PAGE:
Bouzat on Darwin’s ‘One Long Argument’

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Juan Bouzat (left) with (left to right) Blake Sweeney, a graduate student in biology; Hannah Scheppler, an undergraduate honors student; Michael Bradie, professor emeritus of philosophy, and Dallas Amico, a graduate student in philosophy.

Feb. 12 is the birthday of two figures of great historical importance: Abraham Lincoln and Charles Darwin. While Lincoln’s birthday is now observed with that of George Washington on Presidents’ Day, Darwin Day is celebrated by scientists and evolutionists around the world to honor the creator of a biological theory of evolution and the contributions of science to our understanding of the natural world.

At BGSU, Darwin is of particular interest to Dr. Juan L. Bouzat, biological sciences, and students from two cross-disciplinary graduate seminars he co-taught with Dr. Michael Bradie, a professor emeritus of philosophy known for his work in the philosophy of biology. From the classes’ discussions of the theories of Darwin and his contemporary Alfred Russel Wallace, Bouzat developed a paper in which he reviews Darwin’s own perspective on what he described as “one long argument” on the origin of species.

Bouzat’s article, “Darwin’s Diagram of Divergence of Taxa as a Causal Model for the Origin of Species,” just published in the March edition of The Quarterly Review of Biology, posits a way of understanding Darwin’s theory that differs from the traditional view.

Scientists and philosophers are still debating Darwin’s “one long argument,” as he referred to his seminal 1859 book “On the Origin of Species,” in which he laid out his theory of evolution, with its twin strands of the common descent of organisms and the process of natural selection as the means for diversification of species.

Joining the debate, Bouzat argues that, contrary to the prevailing belief that Darwin presented common ancestry and natural selection as two independent processes, “Darwin's main point in the ‘Origin’ was to emphasize the role of natural selection in generating the patterns of diversity. That is, Darwin considered natural selection not independent of common ancestry, but as the main mechanism leading to the patterns of common ancestry and diversification.”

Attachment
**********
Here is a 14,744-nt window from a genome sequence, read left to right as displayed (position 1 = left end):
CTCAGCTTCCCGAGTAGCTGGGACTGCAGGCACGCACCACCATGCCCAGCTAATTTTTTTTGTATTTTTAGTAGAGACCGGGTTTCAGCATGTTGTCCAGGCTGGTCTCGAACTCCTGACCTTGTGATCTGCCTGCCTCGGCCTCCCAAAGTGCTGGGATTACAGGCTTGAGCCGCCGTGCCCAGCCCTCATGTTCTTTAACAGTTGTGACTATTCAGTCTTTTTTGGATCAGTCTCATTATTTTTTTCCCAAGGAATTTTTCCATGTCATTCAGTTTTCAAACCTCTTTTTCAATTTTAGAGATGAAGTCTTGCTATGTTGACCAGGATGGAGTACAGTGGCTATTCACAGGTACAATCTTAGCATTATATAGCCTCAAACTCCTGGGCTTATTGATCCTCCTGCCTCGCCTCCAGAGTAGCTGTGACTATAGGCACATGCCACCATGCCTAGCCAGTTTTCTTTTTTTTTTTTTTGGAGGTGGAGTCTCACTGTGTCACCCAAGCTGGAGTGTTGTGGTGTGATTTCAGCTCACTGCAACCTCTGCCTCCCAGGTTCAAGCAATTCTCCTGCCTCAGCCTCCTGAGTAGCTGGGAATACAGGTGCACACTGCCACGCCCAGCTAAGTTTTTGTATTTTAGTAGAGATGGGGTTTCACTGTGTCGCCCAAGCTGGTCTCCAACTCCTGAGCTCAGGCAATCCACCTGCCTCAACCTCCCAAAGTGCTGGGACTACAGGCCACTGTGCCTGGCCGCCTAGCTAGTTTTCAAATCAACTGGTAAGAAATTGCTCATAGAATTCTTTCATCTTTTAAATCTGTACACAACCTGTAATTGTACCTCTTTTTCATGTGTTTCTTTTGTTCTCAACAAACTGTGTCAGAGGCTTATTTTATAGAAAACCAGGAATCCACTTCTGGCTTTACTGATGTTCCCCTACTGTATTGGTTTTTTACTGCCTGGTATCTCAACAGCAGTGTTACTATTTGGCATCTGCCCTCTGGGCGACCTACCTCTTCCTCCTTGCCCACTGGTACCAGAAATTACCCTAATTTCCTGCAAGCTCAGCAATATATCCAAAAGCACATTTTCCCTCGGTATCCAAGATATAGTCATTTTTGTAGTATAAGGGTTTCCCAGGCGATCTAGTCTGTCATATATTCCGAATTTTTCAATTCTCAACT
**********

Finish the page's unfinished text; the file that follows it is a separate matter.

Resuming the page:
Bradie does not agree at all. “The two components are clearly logically and causally independent,” he maintains. “The question is: how did Darwin think about their connection? The textual evidence is, I think, inconclusive; Juan thinks otherwise. This is one aspect of a wider question, namely, what did he mean by saying that his book, the ‘Origin of Species,’ was 'one long argument?' There is no general consensus among either biologists or philosophers about what that 'one' argument is or, indeed, whether there is only one argument or many.”

Bouzat interprets the one illustration Darwin provided in the book, “Diagram of the Divergence of Taxa,” a tree figure showing the branching of the species, as a conceptual model for his theory of evolution and evidence of what Bouzat believes to be the evolutionist’s perspective on the relationship of natural selection and common ancestry and that the “one long argument” was Darwin’s way of describing natural selection as the causal mechanism for the origin of species.

In his paper, Bouzat acknowledges the contributions of the students and Bradie to the development of his interpretation.

“We did argue in class about this and other issues and, as is typical of controversial issues, the students were divided,” Bradie said.

Bouzat added that “seminar courses can provide a great opportunity for students to develop critical-thinking skills and learn how to question their own as well as other people’s arguments. What better place to do it than in an open forum in which not only students but professors disagree?”

The interpretation of Darwin’s “one long argument” will undoubtedly not end here, and students at BGSU and around the world will continue to celebrate the achievements of Darwin even as they ponder their meaning.